Daytime light exposure plays an important role in promoting entrainment of circadian rhythms and improving nighttime sleep. This is particularly important for older individuals, especially those living with conditions like Alzheimer’s disease and depression. However, current lighting standards do not take the non-visual effects of light into consideration. Most of us spend 90% of our daytime hours indoors, where lights can be too dim during the day to activate our biological clock and perhaps be too bright in evenings.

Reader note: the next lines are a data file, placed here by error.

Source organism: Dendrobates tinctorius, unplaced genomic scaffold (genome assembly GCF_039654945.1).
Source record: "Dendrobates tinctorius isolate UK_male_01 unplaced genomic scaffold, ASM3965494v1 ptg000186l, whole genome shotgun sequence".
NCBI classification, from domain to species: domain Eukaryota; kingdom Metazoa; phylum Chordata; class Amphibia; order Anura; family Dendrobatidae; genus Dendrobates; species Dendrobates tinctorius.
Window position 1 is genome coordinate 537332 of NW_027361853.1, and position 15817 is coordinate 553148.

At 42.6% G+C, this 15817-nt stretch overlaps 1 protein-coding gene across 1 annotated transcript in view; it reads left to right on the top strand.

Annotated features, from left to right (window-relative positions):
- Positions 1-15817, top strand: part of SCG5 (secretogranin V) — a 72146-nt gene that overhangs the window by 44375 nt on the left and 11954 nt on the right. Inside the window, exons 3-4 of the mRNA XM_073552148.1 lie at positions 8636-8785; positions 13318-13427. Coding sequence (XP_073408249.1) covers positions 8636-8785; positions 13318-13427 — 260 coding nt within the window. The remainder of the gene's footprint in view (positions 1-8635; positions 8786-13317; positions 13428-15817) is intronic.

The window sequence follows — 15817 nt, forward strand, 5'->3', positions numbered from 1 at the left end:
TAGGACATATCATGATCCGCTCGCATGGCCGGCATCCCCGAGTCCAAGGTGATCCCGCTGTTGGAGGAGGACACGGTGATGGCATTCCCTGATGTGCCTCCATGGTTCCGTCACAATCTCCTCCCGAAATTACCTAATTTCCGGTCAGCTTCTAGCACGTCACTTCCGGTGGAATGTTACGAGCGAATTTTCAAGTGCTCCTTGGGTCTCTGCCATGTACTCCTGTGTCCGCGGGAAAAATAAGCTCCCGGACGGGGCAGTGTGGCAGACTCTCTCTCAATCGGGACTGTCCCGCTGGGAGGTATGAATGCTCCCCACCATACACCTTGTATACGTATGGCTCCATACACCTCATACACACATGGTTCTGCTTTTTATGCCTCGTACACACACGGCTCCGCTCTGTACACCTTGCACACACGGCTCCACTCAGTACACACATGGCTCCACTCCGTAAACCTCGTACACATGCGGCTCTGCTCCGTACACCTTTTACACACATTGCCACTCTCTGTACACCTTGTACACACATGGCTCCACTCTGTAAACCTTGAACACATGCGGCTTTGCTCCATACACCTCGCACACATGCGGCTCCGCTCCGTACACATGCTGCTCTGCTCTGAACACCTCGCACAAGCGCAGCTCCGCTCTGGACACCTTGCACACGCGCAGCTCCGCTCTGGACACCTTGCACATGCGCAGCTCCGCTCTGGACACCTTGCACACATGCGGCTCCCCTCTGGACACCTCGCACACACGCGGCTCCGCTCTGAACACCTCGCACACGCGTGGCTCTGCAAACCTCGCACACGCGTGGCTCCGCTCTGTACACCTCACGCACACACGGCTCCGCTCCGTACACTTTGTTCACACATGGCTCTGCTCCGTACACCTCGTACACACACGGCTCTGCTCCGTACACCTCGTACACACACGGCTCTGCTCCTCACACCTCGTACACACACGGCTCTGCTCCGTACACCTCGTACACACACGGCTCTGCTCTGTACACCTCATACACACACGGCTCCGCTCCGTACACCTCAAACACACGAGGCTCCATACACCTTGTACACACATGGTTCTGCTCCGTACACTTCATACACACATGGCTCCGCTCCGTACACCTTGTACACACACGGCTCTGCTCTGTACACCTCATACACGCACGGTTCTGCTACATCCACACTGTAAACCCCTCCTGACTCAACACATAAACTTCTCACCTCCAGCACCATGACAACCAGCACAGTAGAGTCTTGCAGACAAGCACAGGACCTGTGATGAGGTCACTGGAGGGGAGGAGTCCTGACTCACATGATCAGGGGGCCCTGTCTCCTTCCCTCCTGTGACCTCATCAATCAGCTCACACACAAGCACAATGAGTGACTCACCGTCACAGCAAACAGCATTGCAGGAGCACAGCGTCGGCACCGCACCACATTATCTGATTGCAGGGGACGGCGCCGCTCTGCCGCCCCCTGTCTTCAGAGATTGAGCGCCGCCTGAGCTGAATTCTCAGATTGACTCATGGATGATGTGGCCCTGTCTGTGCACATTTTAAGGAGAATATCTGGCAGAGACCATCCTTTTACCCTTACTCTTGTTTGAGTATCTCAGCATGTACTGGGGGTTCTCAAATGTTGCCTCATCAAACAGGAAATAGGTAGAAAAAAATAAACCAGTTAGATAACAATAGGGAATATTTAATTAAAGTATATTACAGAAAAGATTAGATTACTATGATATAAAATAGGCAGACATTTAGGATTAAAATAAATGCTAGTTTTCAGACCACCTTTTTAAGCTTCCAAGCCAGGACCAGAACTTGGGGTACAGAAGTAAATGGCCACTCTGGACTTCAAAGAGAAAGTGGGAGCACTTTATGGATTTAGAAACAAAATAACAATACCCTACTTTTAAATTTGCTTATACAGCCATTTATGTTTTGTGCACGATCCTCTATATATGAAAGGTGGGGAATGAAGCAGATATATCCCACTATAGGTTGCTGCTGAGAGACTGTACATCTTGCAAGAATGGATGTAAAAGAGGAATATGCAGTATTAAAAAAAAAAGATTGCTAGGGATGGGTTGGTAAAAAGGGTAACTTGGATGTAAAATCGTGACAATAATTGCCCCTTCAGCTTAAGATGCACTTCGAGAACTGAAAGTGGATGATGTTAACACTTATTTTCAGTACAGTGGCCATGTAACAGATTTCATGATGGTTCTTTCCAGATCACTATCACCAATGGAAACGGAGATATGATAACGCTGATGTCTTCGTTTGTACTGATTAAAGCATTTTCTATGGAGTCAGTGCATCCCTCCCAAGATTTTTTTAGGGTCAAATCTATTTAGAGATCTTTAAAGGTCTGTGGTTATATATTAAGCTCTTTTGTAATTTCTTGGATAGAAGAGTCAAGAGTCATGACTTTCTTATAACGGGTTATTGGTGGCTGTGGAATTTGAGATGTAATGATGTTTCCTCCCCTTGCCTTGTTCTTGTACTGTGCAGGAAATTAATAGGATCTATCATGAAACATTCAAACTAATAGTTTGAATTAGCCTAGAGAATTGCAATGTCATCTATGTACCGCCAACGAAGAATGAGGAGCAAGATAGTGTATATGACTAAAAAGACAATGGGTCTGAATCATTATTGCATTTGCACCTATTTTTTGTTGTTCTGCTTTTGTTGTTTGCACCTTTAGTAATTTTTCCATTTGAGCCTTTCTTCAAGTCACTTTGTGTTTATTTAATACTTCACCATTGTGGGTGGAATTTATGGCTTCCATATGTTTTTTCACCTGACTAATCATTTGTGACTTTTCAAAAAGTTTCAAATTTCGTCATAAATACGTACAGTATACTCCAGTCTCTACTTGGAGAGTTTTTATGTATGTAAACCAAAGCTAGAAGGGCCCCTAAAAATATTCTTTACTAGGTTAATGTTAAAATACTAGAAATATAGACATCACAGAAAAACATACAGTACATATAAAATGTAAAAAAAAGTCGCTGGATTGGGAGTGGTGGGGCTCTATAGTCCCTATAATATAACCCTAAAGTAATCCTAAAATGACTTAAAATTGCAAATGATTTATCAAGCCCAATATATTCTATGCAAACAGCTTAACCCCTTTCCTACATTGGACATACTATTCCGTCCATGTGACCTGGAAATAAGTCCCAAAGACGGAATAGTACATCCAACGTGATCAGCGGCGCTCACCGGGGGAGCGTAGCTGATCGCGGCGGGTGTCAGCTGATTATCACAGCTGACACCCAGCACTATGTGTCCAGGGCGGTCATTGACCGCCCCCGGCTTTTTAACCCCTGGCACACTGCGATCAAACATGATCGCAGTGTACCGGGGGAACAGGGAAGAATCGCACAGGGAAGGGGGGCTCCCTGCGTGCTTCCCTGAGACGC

This webinar will discuss what we need to do in the built environment to promote brighter days and darker nights. The presenter will share the latest research in light science and will show examples of applications where a robust 24-hour light and dark scheme in numerous environments improved sleep, mood, and behavior in various older adult populations.